4 creative career tips you didn't know you needed

Renowned costume designer Ane Crabtree isn't one to mince her words. In a recent interview with Creative Bloq, this legendary creative pulled on her 28 years of experience in the industry to share a wealth of insight on how aspiring designers can realise where their creative passions lie. Strong and direct, while passionate and warm, this is one woman who isn't afraid to tell it straight. 

For those of you not familiar with her work, Crabtree made an immediate and lasting impression when she created the look for The Sopranos in the original HBO pilot. Since then she has worked on a number of hit TV shows, but is now best known for being the woman behind the blood red robe and white wing bonnet costume from American dystopian drama The Handmaid's Tale. 

Profile photo of Ane Crabtree

Costume designer Ane Crabtree is best known for creating the now infamous red robes and white wing bonnets in The Handmaid's Tale. Image credit: Nathan Cyprys

Crabtree's path to Hollywood was anything but traditional, but that just makes her all the more alluring. Best seen – and heard – in person, Crabtree will be taking the main stage at this year's Design Indaba, with what looks set to be an unmissable keynote. To whet your appetite before then, here, she shares some inspiring insight on how to figure out your creative passion, plus more on what she has in store for Design Indaba attendees. 

01. Have an interest in mankind 

"I think anyone giving advice is a fool because they are always just saying what works for them, and you never know what's going to work for others," Crabtree begins. "But what I tell everyone I try to help, is the thing that helped me most in my career: having an interest in mankind is the greatest education. 

"You have to have an interest in people, in their pathos, in their journey and their interior more than their exterior. You have to learn the art of being immersed in humanity and you have to study history to know where we've been and where we're headed. And don't just do a lazy look-up on Google." 

02. Visit the places you don't want to go

Crabtree's wasn't always Hollywood glitz and glamour. Born in South Dakota and raised in Kentucky as part of a multi-racial family came with its difficulties. "I came from extreme poverty in Kentucky, and some of my really early childhood memories are of my mom not being able to just go and buy clothes," she says. "So instead she made them so I could fit in with the rest of society."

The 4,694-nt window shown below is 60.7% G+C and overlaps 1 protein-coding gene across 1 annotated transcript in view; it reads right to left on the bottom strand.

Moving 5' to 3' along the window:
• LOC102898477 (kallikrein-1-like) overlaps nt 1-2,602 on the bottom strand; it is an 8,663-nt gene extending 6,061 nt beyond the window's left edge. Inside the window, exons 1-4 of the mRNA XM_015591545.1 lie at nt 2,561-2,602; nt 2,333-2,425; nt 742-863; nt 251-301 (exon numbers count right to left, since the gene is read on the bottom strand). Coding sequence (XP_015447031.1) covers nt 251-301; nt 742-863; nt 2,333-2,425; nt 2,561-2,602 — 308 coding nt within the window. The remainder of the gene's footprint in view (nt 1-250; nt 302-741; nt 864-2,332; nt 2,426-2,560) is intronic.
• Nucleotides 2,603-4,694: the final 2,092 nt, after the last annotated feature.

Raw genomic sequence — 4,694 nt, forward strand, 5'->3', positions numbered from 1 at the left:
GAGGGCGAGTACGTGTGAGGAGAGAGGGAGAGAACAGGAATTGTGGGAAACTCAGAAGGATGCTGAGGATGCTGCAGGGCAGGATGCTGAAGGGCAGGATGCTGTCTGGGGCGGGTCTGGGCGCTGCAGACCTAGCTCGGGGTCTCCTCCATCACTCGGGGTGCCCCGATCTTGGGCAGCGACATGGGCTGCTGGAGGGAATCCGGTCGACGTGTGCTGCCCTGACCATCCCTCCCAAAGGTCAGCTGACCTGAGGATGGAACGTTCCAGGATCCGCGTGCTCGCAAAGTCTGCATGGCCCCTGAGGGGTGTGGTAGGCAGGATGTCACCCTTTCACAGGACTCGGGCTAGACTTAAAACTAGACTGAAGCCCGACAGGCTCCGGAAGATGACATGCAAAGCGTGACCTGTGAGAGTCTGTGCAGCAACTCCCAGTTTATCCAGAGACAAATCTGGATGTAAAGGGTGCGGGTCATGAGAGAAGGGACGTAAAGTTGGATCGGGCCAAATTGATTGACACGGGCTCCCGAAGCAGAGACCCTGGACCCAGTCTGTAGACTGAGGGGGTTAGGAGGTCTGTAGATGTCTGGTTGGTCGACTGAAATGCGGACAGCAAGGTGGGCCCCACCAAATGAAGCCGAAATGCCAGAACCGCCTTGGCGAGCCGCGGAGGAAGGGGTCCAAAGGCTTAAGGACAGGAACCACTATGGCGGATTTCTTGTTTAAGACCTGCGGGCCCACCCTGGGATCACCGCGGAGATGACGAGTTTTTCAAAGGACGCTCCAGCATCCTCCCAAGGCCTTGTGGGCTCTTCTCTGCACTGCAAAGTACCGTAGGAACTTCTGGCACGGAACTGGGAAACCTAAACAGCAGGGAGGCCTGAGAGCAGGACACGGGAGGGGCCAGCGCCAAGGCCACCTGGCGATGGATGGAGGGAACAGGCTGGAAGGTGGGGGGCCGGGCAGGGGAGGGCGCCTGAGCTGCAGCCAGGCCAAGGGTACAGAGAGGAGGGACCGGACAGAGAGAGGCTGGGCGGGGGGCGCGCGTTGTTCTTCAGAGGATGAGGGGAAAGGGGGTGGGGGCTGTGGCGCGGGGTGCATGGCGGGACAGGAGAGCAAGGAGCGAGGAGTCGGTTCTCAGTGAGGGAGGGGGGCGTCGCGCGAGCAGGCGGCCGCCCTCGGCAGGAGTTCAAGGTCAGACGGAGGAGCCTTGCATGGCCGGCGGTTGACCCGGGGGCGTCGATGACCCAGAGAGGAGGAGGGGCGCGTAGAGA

But Crabtree is a great believer of drawing on your experiences to inspire your creativity, even the ones you might not want to remember. 

"It wasn't until I was 40-something, when I worked on FX's pilot Justified that I had to research Kentucky. Up to that point, I just used to not deal with that because it was bad news for me. So it was the first time I started researching where I grew up, Appalachia in particular, and I just fell in love with it. I call these things 'ugly pretty' gifts. 

"I think the things that are the most discordant in your life and the things that are the most seemingly nightmarish have a way of karmically creatively turning around and inspiring you later."

03. Leave your home town 

"I would also say to every young person, leave your home f**king town," Crabtree advises. "I needed to because it was too much. Leave your comfort zone and go to a different school, environment or place – travel!

"Whichever you do, just get engaged in your world and in worlds that are not your own, and get engaged with histories that are not your own and apply that to the characters or designs you are creating. Put your phone down and engage with somebody and learn why they move like that. What are their fears? What are their influences? And throw that into a character. That has been the most helpful thing for me."

04. Know who you are

"Other people have told me that when I'm in a room, I'm used to sell a project," she says. "I'm used to sell a project because I'm a great salesperson, but my sales person connection is: 'I want your life to be better because of the creativity and I can give you that'. 

"You can call that ego, but I call it love, in a base form. There's definitely something in having an awareness of who you are and what that is, you know, that's going to bring something different to the table." 

See Ane Crabtree live at Design Indaba 2019

Design Indaba, Cape Town's premier creative conference, is just a couple of weeks away now, but there's still time to get a ticket and see Ane Crabtree live on stage. Here's what she had to say about what she has up her sleeve for the conference:

"The overall themes are death and rebirth and man vs nature. I'm going to try to convey a very abstract idea how the influences of nature have inspired my work and also how it's kind of been there since birth, in everybody. And how you have to go into dark places to find those answers." Design Indaba kicks off on 27 February 2019 – and we can't wait! 

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Kerrie Hughes

Kerrie Hughes is Editor at Creative Bloq. One of the original CB crew, Kerrie joined the team back in 2013 after moving from her role as staff writer on 3D World. Since then she's written regularly for other creative publications. Kerrie's work for Creative Bloq involves managing the team and the site's content, developing and maintaining commercial partnerships, and finding innovative ways to bring Creative Bloq's audience the content they're looking for.